12 COVID-19 deaths reported at Skyview Springs in Luray
Twelve residents of a long-term care center in Luray have died of COVID-19-related causes.
The administrator of Skyview Springs Nursing and Rehab Center confirmed to WHSV on Thursday that they have had 12 patients die amid an outbreak at the facility
By April 26, the Lord Fairfax Health District
among residents at the facility, with 10 to 15 staff members testing positive.
Dr. Colin Greene, the Lord Fairfax Health District Director, said many of the residents and staff at Skyview Springs showed no COVID-19 symptoms. In a media release after test results were received, the health district said several residents initially sent to hospitals were able to safely return to the facility.
Since that time, according to Dr. Greene, residents were separated by positive and negative cases and the facility worked on an all-out effort to reduce the spread of the virus.
"What we've had to do is make adjustments to how things are done to try and limit the spread of the disease within the facility, as well as buff up the staff because the staff members that turned positive,of course, couldn't stay," Greene said.
The community rallied to assist with supplies including PPE, food, and overall encouragement, including a drive-by parade for residents.
But with long-term care centers experiencing some of the worst effects from coronavirus outbreaks, as the elderly remain the most vulnerable to serious complications from the disease, deaths have risen.
The Skyview Springs administrator said they are continuing to practice all guidelines recommended by the Virginia Department of Health and the CDC and said they are contacting families with updates every day.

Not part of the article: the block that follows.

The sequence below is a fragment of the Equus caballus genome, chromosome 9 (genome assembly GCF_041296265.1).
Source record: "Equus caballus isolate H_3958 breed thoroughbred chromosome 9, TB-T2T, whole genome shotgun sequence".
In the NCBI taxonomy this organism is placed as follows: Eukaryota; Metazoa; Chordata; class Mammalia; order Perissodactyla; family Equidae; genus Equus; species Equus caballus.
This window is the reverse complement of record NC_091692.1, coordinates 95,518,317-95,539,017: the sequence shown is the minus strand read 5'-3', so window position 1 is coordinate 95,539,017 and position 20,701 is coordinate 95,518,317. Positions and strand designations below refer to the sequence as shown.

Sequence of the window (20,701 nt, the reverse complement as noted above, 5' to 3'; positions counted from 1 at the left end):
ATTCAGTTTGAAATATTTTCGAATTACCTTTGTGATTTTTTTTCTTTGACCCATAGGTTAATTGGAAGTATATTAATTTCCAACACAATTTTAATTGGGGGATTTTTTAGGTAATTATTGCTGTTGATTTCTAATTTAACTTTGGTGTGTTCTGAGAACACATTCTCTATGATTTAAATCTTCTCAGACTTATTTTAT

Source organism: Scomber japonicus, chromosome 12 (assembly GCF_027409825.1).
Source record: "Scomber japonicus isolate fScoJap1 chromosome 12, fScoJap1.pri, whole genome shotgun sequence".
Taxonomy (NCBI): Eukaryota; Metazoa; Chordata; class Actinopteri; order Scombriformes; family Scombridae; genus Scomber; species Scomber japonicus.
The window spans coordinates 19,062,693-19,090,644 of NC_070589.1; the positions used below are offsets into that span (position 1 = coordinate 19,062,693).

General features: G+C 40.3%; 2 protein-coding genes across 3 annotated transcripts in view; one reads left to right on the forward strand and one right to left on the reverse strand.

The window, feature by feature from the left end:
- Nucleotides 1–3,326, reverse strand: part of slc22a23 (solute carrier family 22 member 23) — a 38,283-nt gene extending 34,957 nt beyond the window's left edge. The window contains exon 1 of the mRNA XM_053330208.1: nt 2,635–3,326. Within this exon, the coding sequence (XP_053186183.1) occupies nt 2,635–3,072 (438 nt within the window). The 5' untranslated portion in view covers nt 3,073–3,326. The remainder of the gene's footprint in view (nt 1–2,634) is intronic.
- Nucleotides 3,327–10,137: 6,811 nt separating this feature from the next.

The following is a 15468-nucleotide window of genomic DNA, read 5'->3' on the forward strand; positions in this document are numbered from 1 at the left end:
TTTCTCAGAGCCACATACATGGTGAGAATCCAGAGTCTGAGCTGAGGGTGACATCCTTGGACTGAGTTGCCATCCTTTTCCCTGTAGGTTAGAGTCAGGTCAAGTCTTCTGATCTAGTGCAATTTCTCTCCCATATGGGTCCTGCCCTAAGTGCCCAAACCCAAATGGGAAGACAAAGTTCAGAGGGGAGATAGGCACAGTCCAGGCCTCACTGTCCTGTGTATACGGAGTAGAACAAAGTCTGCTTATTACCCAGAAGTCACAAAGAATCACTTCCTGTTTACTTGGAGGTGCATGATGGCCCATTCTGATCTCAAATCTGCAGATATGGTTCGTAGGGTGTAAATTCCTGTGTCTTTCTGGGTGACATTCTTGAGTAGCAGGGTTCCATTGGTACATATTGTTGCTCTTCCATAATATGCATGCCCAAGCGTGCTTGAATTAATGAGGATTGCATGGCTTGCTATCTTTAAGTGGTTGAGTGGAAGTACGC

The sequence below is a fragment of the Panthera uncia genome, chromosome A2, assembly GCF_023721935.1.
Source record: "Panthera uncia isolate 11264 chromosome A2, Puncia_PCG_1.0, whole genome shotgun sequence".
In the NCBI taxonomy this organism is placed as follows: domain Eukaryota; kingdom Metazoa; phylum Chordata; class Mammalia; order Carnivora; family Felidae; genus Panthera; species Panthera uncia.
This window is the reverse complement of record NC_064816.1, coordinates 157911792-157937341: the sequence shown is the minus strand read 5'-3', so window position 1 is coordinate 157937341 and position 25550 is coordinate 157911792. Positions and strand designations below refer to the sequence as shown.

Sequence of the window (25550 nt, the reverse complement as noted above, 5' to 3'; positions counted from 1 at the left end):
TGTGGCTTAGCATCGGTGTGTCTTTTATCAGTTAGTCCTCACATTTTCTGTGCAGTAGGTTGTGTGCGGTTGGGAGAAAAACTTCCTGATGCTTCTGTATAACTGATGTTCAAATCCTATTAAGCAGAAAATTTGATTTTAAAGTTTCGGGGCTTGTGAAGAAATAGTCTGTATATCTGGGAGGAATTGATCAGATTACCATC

She asks the community for prayers as they work to get through this difficult time.
The facility has 115 patients in total, more than half of whom tested positive for the virus.
It's one of 13 total outbreaks identified in the Lord Fairfax Health District and one of five in long-term care facilities in the district. However, not all of the locations of those outbreaks have been identified, and the Virginia Department of Health has said Virginia code prevents them from identifying facilities with outbreaks unless facilities, treated as "persons" in the state code, choose to publicly identify themselves.
As of May 7, Page County has 122 total cases of COVID-19, according to the Virginia Department of Health. More local statistics on the coronavirus can be found
The health department reports 11 deaths in Page County, but the statewide numbers are often delayed.
Dr. Norm Oliver, the state's health commissioner, has said that it often takes several days before local health districts are able to enter death information into the state database. Dr. Laura Kornegay, director of the Central Shenandoah Health District, told WHSV that deaths first have to be reported to them by medical facilities, which is a major cause for the delay on the numbers reported for our area.
Dr. Kornegay also explained that if someone has tested positive for COVID-19, that's what goes on their death certificate. Those death certificates have a space to list secondary causes of death, and that's where ongoing health issues like heart disease and cancer are listed – the same process is how flu deaths are reported.